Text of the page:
So, while I’m over it all, I will continue to practice social distancing, wear a mask, obsessively sanitize hands and anything I touch outside my home (looking at you shopping carts and keypads).

How are you all doing? Have you cracked yet? It’ll get better, this I know, but right now it’s just sorta hard.

Tales From Quarantineland

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This week started online learning with my 5th-graders and I continue to learn new things about life, myself, and how to pass the time.

Google Draw RabbitMy students and I are getting used to the new format. We are doing fun things this week. Yesterday we did a small scavenger hunt. Today we drew rabbit pictures in Google Draw. We will continue to do fun things as a group. For those that are unable to join us, there is a video of the lesson. They also have the opportunity to earn badges.

Again, my dogs are loving life! We have been going for walks daily. We have even been on two walks on some days! I love hanging out with my pups! I also do yoga daily with the puppies, of course. I’ve also been able to run, still looking for the motivation to do that more.

Then there is the bad ‘reality’ tv. I have been known to binge-watch train wreck shows such as Bridezilla, 90-Day Fiance, and Vapid Wives of Where Ever. Okay, the last one isn’t a real title, but you get my point. I do have standards, though. None of the K family nonsense. My current binge is 90-Day Fiance Happily Ever After? This is so bad, I’m hooked! Where do they find these people? And it’s clear that some of the scenes are scripted.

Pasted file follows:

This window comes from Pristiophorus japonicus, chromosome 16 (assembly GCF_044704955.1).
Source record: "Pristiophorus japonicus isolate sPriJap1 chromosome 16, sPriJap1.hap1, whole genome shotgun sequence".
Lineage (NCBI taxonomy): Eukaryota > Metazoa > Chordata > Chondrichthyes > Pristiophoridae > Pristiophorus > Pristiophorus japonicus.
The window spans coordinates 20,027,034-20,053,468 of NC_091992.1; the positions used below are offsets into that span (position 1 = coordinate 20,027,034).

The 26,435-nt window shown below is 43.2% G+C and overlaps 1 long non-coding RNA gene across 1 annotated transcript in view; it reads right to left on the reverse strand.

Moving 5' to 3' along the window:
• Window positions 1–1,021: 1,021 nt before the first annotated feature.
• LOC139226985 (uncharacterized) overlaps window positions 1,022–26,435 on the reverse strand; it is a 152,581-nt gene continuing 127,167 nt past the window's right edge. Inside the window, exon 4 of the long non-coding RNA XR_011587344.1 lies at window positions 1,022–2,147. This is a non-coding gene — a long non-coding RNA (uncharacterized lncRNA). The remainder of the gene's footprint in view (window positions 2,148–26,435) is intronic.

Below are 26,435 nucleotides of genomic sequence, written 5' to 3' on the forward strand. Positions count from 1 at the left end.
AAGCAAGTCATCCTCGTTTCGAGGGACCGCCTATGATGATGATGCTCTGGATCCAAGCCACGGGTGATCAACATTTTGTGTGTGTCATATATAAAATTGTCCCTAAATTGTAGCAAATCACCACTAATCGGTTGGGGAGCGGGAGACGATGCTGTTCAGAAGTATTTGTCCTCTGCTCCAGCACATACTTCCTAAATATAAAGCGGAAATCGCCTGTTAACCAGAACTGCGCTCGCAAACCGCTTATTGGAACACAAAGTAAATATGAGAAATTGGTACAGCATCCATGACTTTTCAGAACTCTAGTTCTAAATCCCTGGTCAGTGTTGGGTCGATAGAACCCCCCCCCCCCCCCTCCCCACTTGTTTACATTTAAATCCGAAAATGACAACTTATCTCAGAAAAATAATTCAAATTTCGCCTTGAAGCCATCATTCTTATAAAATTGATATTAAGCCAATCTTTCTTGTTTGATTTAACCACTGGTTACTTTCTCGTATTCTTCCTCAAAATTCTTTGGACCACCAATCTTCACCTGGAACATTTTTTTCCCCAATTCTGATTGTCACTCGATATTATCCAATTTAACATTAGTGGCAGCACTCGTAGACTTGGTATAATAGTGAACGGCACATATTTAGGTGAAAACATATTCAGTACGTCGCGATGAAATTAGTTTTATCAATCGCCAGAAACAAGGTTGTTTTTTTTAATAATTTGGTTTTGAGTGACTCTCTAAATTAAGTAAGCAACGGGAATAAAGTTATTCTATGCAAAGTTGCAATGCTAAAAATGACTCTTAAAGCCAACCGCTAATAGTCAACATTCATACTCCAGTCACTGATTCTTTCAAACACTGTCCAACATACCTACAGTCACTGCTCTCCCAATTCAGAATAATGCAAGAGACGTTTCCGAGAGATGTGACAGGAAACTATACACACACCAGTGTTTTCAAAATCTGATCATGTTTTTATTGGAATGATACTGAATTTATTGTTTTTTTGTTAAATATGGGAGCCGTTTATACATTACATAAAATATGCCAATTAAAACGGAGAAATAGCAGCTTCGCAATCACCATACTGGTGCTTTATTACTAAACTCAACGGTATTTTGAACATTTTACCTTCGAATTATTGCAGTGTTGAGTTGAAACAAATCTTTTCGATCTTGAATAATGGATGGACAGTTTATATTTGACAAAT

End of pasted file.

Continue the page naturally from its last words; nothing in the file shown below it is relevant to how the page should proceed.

Finally, I speak to my dad daily. He’s in the high-risk category with severe COPD. He hasn’t left his home in over a month. My dad and I are not big phone talkers. It’s not uncommon for one of us to announce, “I’ve got nothing else to say, so I’m going to go.” So we have come up with a game. Each day one of us comes up with a topic: Simpsons, 6-Star General, Board Games, whatever strikes our fancy. Then the next day, we report out and try to outdo one another. I’m having fun learning new things.

Well, that’s all for now.

Our At-Risk Kids & COVID-19

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Since the beginning of this, I have been in constant contact with one of my students. Student A has a rough home life. Student A (SA) is what I call a trauma kid. There is trauma in SA’s life.

I have connected with SA this year. SA has come such a long way and I couldn’t be more proud of SA. Our district hasn’t moved to Online Learning yet. We are a week behind most as our Spring Break was the first week – March 16. So for the past 3 weeks, SA and I have been emailing back and forth. SA reached out. SA reaches out often asking many questions. I have been able to provide guidance and information.

SA has contacted me about where and when to get food. What they should do if a police officer stops them (there was a rumor going around town – untrue). The breaking point came this week. Students were able to pick up computers. Upon hearing this information, SA was excited but nervous. I asked if they wanted me to meet them at school. SA replied, “Yes, please!” Okay, I have a soft spot for them, so I said that I would.

monochrome photo of girl crying

Photo by Mateus Souza on Pexels.com